Jan. 19, 2007
Public Citizen Wins Motion to Protect Identity of Anonymous Web Site Operator
Massachusetts Real Estate Developer Cannot Unmask Online Critic in Arizona Court
WASHINGTON, D.C. – In an affirmation of First Amendment rights on the Internet, the Superior Court of Arizona in Maricopa County ruled on Thursday against a Massachusetts real estate developer’s attempt to obtain the identity of the operator of a critical Web site after a similar lawsuit had already been dismissed in another state.
The court held that prior to allowing plaintiffs to discover the identity of online critics, they must first show that their interest outweighs the speakers’ constitutional right to anonymous speech. It joined a growing national consensus in holding that a plaintiff must present evidence of wrongdoing before a speaker’s First Amendment right to anonymity can be violated.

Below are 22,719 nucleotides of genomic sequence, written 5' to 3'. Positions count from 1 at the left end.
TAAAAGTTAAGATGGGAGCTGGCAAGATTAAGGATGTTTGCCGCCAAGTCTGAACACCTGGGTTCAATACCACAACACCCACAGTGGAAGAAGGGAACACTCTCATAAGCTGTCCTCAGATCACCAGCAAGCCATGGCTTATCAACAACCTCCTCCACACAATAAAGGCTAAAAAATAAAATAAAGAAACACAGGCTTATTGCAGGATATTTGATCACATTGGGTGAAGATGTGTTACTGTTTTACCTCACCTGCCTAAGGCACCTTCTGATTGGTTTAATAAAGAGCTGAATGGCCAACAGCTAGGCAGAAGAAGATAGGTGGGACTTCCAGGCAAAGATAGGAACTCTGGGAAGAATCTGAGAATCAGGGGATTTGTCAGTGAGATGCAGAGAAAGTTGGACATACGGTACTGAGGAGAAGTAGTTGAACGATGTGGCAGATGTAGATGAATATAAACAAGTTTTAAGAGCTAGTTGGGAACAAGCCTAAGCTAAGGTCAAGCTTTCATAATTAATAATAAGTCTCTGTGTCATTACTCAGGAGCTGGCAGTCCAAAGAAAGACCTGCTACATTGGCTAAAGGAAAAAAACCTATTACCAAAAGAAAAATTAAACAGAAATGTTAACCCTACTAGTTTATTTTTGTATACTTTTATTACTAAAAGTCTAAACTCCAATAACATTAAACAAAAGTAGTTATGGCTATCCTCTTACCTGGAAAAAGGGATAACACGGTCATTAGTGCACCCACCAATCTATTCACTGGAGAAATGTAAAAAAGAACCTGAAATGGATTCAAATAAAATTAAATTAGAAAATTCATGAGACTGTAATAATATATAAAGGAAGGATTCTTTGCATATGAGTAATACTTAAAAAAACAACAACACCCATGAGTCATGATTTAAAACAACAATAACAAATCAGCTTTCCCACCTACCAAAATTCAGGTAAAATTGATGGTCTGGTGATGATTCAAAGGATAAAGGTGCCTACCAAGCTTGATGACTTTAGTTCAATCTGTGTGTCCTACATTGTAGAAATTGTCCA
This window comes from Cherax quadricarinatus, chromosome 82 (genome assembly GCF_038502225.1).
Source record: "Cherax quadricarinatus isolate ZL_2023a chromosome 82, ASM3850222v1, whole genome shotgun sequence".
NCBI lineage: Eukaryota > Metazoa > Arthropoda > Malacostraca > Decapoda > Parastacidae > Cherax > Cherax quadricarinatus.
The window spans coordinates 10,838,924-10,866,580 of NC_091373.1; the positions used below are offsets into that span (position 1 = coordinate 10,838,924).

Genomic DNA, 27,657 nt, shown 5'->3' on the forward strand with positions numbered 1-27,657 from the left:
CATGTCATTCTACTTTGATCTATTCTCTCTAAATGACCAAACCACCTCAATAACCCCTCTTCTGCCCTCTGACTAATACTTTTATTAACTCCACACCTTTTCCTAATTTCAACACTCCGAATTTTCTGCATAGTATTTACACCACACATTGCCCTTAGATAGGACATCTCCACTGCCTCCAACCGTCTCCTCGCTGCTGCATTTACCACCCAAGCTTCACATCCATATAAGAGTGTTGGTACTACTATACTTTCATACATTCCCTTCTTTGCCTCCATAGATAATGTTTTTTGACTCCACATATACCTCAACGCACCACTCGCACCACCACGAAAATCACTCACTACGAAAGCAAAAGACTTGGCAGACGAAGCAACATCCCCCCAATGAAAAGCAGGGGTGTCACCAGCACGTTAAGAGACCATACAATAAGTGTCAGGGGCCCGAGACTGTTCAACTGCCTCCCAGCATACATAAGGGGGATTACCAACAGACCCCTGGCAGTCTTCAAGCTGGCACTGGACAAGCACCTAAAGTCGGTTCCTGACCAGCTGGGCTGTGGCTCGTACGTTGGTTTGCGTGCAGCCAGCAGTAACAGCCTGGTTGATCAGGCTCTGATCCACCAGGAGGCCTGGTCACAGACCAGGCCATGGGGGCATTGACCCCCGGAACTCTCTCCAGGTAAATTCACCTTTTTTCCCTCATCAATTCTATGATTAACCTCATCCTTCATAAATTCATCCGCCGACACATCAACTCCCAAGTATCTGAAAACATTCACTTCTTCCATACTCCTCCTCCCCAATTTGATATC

The case, filed in the Superior Court of Arizona in Maricopa County, was the second attempt by plaintiff Paul McMann to obtain a subpoena to learn the identity of defendant John Doe, an anonymous Web critic who maintains a site about McMann at http://www.paulmcmann.com/. Doe created the site after a negative business transaction with McMann and invited others to share similar experiences by posting on a message board. The site includes a warning about doing business with McMann and a list of businesses registered in his name.
Seeking to unveil Doe’s identity, McMann sent a subpoena to GoDaddy and Domains by Proxy, the companies responsible for registering and hosting the Web site. The U.S. District Court for the District of Massachusetts in October 2006 dismissed McMann’s first attempt to learn Doe’s identity, finding that he did not have any legitimate claim for defamation, invasion of privacy or copyright infringement. The Arizona court issued a similar ruling, quashing the subpoena to GoDaddy and dismissing the case.
“This victory is a win for the First Amendment right of free speech on the Internet,” said Greg Beck, an attorney for Public Citizen, which defended Doe. “The court correctly recognized that people’s right to speak anonymously online should not be violated without good cause.”
Phoenix attorney Louis Hoffman of Hoffman & Zur was local counsel for Doe.
To read the court’s decision, click here.
To learn more about the case and read Public Citizen’s motion, click here.
Public Citizen has a record of defending the First Amendment rights of Internet users. To learn more, click here.